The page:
Eye Care And Diabetes

High blood sugar can damage the tiny blood vessels in your eyes over time. that can lead to an eye disease called diabetic retinopathy. high blood sugar can also lead to cataracts and glaucoma. so…. Most notably, diabetes can result in diabetic retinopathy; an eye disease that affects the blood vessels in the all-important retina. nearly 45 percent of americans diagnosed with diabetes have some stage of diabetic retinopathy. that’s why there’s no separating diabetes and vision.. Even gestational diabetes and pre-diabetes increase the risk of diabetic eye disease. an estimated 40 to 45 percent of americans diagnosed with diabetes have some degree of diabetic retinopathy, according to the nei. that is why anyone with diabetes should have a comprehensive dilated eye exam at least once a year..

Every year, you should have an eye exam by an eye doctor (ophthalmologist or optometrist). choose an eye doctor who takes care of people with diabetes. your eye exam may include: dilating your eyes to allow a good view of the entire retina. only an eye doctor can do this exam. at times, special photographs of your retina may replace the dilated eye exam.. Due to the consistency in suboptimal eye care utilization among people with diabetes, systemic changes in health care may be needed. telemedicine may be one viable option, but other interventions could also simplify and improve the fractionated health care system so that eye care is a seamless part of diabetes care.. You may have heard that diabetes causes eye problems and may lead to blindness. people with diabetes do have a higher risk of blindness than people without diabetes. but most people who have diabetes have nothing more than minor eye disorders over time. with regular checkups, you can keep minor problems minor..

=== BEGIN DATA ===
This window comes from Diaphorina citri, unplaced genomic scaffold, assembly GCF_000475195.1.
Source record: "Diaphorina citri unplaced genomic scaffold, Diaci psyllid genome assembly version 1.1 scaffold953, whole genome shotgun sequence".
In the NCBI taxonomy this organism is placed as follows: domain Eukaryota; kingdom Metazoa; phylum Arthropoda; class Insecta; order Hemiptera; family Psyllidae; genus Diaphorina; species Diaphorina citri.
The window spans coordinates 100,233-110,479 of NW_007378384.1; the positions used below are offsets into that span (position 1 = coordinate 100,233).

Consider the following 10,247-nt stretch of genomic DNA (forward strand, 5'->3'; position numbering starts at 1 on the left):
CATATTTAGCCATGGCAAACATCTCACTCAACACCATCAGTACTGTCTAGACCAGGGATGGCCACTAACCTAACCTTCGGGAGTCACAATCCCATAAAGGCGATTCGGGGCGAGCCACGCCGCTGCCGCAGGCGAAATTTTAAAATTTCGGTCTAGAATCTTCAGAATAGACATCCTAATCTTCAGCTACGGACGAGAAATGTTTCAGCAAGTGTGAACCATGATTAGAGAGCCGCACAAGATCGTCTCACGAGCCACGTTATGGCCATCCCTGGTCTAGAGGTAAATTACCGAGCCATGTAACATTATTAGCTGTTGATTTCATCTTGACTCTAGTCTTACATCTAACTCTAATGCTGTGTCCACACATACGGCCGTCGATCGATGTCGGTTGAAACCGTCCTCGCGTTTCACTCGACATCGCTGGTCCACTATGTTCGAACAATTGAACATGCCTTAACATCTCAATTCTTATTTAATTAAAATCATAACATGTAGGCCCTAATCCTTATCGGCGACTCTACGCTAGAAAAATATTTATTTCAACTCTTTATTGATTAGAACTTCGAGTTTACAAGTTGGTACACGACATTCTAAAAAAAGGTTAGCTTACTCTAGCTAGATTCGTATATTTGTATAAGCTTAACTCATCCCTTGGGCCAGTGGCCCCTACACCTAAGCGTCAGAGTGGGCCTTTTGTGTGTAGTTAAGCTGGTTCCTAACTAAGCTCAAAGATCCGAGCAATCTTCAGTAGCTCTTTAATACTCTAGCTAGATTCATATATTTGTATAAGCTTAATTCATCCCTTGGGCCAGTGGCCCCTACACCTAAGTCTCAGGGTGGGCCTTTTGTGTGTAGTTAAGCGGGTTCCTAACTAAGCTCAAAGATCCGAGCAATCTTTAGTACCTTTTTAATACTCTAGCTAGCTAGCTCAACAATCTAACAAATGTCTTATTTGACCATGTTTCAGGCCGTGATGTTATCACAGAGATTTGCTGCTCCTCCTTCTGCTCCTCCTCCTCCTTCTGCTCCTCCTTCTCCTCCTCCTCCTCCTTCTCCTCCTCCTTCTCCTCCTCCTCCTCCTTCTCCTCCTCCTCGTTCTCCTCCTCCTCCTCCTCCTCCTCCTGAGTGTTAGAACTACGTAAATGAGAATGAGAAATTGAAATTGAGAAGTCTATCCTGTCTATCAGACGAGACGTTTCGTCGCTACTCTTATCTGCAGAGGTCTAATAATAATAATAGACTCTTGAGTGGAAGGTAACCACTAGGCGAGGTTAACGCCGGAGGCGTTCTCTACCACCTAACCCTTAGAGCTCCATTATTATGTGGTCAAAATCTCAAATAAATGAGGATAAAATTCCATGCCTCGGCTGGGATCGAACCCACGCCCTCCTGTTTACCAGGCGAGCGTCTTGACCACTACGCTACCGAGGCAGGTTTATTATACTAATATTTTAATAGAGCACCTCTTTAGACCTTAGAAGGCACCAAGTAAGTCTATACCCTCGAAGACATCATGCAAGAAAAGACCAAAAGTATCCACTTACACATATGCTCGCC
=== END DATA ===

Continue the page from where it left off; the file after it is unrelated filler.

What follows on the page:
Anita Manning – APCO Worldwide

Eye care. people with diabetes are at lifelong risk for eye and vision problems, including diabetic retinopathy, cataracts, glaucoma, age-related macular degeneration, and blindness. good control of glucose and blood pressure helps to prevent onset and reduce progression of diabetic retinopathy. in addition, early detection, monitoring, and treatment of retinopathy are essential to reducing the risk of blindness.. Whether you have type 1, type 2, or even just gestational diabetes, you are at risk for developing diabetic retinopathy. the longer you have had the disease, the greater the risk. it is essential to keep your blood sugar levels under control to prevent vision loss, and this may require a trip back to your primary care physician..

Whether you have type 1, type 2, or even just gestational diabetes, you are at risk for developing diabetic retinopathy. the longer you have had the disease, the greater the risk. it is essential to keep your blood sugar levels under control to prevent vision loss, and this may require a trip back to your primary care physician.. Most notably, diabetes can result in diabetic retinopathy; an eye disease that affects the blood vessels in the all-important retina. nearly 45 percent of americans diagnosed with diabetes have some stage of diabetic retinopathy. that’s why there’s no separating diabetes and vision.. You may have heard that diabetes causes eye problems and may lead to blindness. people with diabetes do have a higher risk of blindness than people without diabetes. but most people who have diabetes have nothing more than minor eye disorders over time. with regular checkups, you can keep minor problems minor..